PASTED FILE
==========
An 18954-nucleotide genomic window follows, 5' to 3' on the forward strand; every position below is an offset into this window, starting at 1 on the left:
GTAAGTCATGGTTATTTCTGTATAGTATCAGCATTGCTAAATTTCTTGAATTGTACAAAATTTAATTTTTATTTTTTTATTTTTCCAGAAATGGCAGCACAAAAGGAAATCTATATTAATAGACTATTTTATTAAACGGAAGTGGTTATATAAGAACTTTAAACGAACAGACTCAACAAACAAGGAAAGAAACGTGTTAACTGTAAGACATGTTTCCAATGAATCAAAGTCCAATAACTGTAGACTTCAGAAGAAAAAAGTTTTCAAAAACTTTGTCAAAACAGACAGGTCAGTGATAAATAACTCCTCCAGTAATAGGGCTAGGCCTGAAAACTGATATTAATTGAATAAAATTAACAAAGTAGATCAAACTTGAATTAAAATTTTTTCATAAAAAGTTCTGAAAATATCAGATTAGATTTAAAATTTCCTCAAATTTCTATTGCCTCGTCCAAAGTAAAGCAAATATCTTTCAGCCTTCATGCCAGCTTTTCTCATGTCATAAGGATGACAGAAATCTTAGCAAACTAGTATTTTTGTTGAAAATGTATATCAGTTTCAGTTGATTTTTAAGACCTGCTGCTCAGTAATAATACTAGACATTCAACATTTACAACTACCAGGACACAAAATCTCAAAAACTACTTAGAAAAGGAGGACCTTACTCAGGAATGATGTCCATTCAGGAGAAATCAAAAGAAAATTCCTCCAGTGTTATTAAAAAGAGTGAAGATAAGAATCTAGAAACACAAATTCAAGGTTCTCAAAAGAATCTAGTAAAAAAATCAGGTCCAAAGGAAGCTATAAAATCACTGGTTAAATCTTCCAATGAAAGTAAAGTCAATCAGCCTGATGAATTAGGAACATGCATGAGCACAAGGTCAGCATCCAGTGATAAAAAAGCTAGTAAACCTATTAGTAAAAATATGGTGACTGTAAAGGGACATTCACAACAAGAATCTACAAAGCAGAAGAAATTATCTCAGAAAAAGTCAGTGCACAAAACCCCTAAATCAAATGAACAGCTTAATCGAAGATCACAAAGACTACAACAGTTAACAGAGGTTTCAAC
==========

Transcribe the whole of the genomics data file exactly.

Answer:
An 18954-nucleotide genomic window follows, 5' to 3' on the forward strand; every position below is an offset into this window, starting at 1 on the left:
GTAAGTCATGGTTATTTCTGTATAGTATCAGCATTGCTAAATTTCTTGAATTGTACAAAATTTAATTTTTATTTTTTTATTTTTCCAGAAATGGCAGCACAAAAGGAAATCTATATTAATAGACTATTTTATTAAACGGAAGTGGTTATATAAGAACTTTAAACGAACAGACTCAACAAACAAGGAAAGAAACGTGTTAACTGTAAGACATGTTTCCAATGAATCAAAGTCCAATAACTGTAGACTTCAGAAGAAAAAAGTTTTCAAAAACTTTGTCAAAACAGACAGGTCAGTGATAAATAACTCCTCCAGTAATAGGGCTAGGCCTGAAAACTGATATTAATTGAATAAAATTAACAAAGTAGATCAAACTTGAATTAAAATTTTTTCATAAAAAGTTCTGAAAATATCAGATTAGATTTAAAATTTCCTCAAATTTCTATTGCCTCGTCCAAAGTAAAGCAAATATCTTTCAGCCTTCATGCCAGCTTTTCTCATGTCATAAGGATGACAGAAATCTTAGCAAACTAGTATTTTTGTTGAAAATGTATATCAGTTTCAGTTGATTTTTAAGACCTGCTGCTCAGTAATAATACTAGACATTCAACATTTACAACTACCAGGACACAAAATCTCAAAAACTACTTAGAAAAGGAGGACCTTACTCAGGAATGATGTCCATTCAGGAGAAATCAAAAGAAAATTCCTCCAGTGTTATTAAAAAGAGTGAAGATAAGAATCTAGAAACACAAATTCAAGGTTCTCAAAAGAATCTAGTAAAAAAATCAGGTCCAAAGGAAGCTATAAAATCACTGGTTAAATCTTCCAATGAAAGTAAAGTCAATCAGCCTGATGAATTAGGAACATGCATGAGCACAAGGTCAGCATCCAGTGATAAAAAAGCTAGTAAACCTATTAGTAAAAATATGGTGACTGTAAAGGGACATTCACAACAAGAATCTACAAAGCAGAAGAAATTATCTCAGAAAAAGTCAGTGCACAAAACCCCTAAATCAAATGAACAGCTTAATCGAAGATCACAAAGACTACAACAGTTAACAGAGGTTTCAAC